According to recent research published in 2020, titled, 'LadderLeak: Breaking ECDSA With Less Than One Bit of Nonce Leakage', as its name suggests - only one bit of nonce leakage is necessary for private key recovery.

Just in case you didn't know:


That means if we're able to detect just one byte of nonce leakage over 4 signatures (for example), that would be more than sufficient. The example post we reference generated 30-40+ signatures (which is way more than enough).

As the post notes: "The...attack works even if nonce have just 1 biased bit, and using some ad-hoc lattices and parameters can work even when only a fraction of a nonce bit is a biased, i.e. is either 0 o;r 1 with probability > 50%."

Thus, if any signature generated by these validators has just ONE biased nonce, then we can successfully recover the private key.

Note: If you need an online resource for SageMath, then consider using CoCalc

Aggregating Signatures on Avalanche

First, we're going to go check out the documentation that Avalanche has on their validators.

You can find that here.


We're going to manipulate the many endpoints provided by Avalanche API to aggregate a number of signatures from a particular validator on the chain. For that, we're going to go check out avascan.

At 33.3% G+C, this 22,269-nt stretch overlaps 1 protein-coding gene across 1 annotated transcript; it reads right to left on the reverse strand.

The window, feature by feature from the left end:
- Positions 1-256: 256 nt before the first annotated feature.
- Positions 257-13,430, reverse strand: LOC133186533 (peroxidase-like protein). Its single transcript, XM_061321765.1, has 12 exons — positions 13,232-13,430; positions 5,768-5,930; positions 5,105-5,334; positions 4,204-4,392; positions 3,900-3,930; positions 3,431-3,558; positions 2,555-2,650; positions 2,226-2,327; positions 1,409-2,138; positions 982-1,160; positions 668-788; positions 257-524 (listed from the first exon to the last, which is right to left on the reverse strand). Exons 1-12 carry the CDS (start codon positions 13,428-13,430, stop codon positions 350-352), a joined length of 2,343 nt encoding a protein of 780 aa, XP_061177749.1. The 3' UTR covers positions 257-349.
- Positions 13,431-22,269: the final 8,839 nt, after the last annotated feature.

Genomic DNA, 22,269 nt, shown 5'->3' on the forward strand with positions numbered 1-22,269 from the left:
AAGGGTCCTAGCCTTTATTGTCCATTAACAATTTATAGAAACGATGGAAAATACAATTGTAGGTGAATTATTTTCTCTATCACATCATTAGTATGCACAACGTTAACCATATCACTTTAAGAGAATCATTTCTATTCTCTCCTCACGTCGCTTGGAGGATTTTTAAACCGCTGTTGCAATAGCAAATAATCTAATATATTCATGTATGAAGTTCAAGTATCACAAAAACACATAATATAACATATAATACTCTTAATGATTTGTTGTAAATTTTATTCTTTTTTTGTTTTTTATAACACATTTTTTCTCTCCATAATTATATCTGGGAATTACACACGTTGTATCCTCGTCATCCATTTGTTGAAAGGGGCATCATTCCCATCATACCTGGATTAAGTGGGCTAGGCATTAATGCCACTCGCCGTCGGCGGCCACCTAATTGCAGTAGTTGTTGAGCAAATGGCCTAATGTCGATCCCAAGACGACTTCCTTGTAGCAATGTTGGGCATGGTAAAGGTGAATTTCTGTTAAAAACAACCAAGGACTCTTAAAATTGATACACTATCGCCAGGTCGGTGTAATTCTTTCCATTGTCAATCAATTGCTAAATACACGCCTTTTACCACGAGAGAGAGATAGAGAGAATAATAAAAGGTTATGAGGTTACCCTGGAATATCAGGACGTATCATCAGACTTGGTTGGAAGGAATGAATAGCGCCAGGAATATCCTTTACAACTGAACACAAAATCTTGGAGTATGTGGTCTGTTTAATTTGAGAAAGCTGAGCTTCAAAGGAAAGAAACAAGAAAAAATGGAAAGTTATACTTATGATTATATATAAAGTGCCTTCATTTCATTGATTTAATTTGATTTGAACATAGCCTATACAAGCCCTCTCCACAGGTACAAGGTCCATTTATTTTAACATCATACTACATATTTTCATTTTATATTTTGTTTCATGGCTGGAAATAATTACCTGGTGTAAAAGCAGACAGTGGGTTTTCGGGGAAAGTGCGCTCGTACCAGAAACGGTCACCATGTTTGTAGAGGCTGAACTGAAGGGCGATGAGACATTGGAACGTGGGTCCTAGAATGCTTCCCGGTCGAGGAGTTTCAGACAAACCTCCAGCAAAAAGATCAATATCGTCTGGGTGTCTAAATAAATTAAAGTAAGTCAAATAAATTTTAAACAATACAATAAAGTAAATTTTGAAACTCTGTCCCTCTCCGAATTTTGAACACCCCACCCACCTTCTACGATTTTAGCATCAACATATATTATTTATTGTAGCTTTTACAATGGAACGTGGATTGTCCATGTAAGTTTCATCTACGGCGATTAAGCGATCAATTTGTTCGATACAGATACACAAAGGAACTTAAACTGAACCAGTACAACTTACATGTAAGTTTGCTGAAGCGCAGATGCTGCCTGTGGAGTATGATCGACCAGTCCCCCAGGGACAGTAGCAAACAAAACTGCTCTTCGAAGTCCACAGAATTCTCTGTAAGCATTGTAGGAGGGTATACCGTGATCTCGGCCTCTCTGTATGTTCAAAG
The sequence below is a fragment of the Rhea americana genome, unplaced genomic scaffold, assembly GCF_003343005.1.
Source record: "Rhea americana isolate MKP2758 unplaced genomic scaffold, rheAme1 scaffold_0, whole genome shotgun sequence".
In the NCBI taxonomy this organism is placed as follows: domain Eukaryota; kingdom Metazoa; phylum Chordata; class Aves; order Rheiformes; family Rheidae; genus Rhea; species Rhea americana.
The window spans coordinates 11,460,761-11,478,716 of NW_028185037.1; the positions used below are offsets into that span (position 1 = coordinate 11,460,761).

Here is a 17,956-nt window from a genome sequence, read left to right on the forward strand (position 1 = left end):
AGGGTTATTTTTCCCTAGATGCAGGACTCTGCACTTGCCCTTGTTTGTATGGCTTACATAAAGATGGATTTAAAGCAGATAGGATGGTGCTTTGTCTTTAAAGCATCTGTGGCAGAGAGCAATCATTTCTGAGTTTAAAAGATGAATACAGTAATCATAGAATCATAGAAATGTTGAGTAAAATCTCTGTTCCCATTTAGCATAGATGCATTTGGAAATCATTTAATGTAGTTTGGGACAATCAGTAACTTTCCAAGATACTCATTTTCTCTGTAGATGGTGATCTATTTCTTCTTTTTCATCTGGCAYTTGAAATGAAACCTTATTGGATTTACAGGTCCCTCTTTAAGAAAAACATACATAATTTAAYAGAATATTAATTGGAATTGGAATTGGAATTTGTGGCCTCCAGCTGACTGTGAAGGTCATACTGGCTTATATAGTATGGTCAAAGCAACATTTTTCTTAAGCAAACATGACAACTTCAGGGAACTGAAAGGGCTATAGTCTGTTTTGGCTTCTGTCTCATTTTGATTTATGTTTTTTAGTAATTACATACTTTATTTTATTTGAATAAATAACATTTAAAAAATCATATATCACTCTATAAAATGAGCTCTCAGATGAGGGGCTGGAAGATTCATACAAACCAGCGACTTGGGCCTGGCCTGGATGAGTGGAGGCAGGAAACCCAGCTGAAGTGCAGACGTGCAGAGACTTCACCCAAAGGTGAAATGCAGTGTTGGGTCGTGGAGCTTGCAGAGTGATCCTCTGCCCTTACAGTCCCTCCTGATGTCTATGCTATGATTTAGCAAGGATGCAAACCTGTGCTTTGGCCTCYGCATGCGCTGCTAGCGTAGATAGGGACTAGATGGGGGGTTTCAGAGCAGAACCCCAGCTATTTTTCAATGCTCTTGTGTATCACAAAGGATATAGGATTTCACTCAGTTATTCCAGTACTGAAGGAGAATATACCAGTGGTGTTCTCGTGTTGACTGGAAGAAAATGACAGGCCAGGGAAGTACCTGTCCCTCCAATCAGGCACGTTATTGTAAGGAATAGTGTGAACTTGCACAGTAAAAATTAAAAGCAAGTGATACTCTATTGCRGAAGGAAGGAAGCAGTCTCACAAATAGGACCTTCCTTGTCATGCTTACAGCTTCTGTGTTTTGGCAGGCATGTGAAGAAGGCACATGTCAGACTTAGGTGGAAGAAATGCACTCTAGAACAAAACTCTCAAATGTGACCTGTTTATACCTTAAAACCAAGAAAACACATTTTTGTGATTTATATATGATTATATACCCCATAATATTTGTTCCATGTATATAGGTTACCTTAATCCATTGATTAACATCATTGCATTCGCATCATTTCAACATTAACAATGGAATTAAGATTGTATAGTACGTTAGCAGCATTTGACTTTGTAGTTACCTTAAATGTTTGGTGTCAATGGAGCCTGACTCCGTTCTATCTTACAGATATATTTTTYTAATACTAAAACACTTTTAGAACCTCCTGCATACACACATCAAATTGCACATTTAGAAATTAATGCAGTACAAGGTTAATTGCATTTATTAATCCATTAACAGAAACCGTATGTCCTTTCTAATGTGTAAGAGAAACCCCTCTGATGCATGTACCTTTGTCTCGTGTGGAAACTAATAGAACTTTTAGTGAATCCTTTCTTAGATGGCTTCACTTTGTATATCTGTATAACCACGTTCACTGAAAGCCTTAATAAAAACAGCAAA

The total list of validators can be found here.


For convenience, let's go ahead and sort the validator list to show us validators in order by the total amount of $AVAX they have staked (in descending order; that means the validators with the most $AVAX will be listed at the top).


Let's see what that list pulls back for us on the block explorer.


From what we can see above, none of these validators (shown in the screenshot), are likely to be viable candidates because they don't have any delegates.

However, if we scroll further down the list, we'll find some ample candidates that are staking just under the 3 million $AVAX limit.


How much is that in USD value?


At the time of writing, the project boasts a $6 billion+ valuation, with each $AVAX token trading for $19.57 a piece at the time of writing.

Quick math tells us that 2.9 million of these tokens represent an approximate value of $50,468,975.15.

Among this list, we only need to choose one candidate. Let's opt for NodeID-D5yA7HbEr8AJ4yzwVZXsDtb4xhKkTRz73.


For the purposes of this theoretical example, we chose this vaildator because it has tons of transactions that can be scraped.

Moving forward, let's see if we can't aggregate more information about this validator.


We can see its beneficiary address is: P-avax1j3mllmr3a54pc9px37pc7fn4ekc9wuwuuf0lz3

If we visit the Avalanche subnet explorer, we can view more information about this particular validator.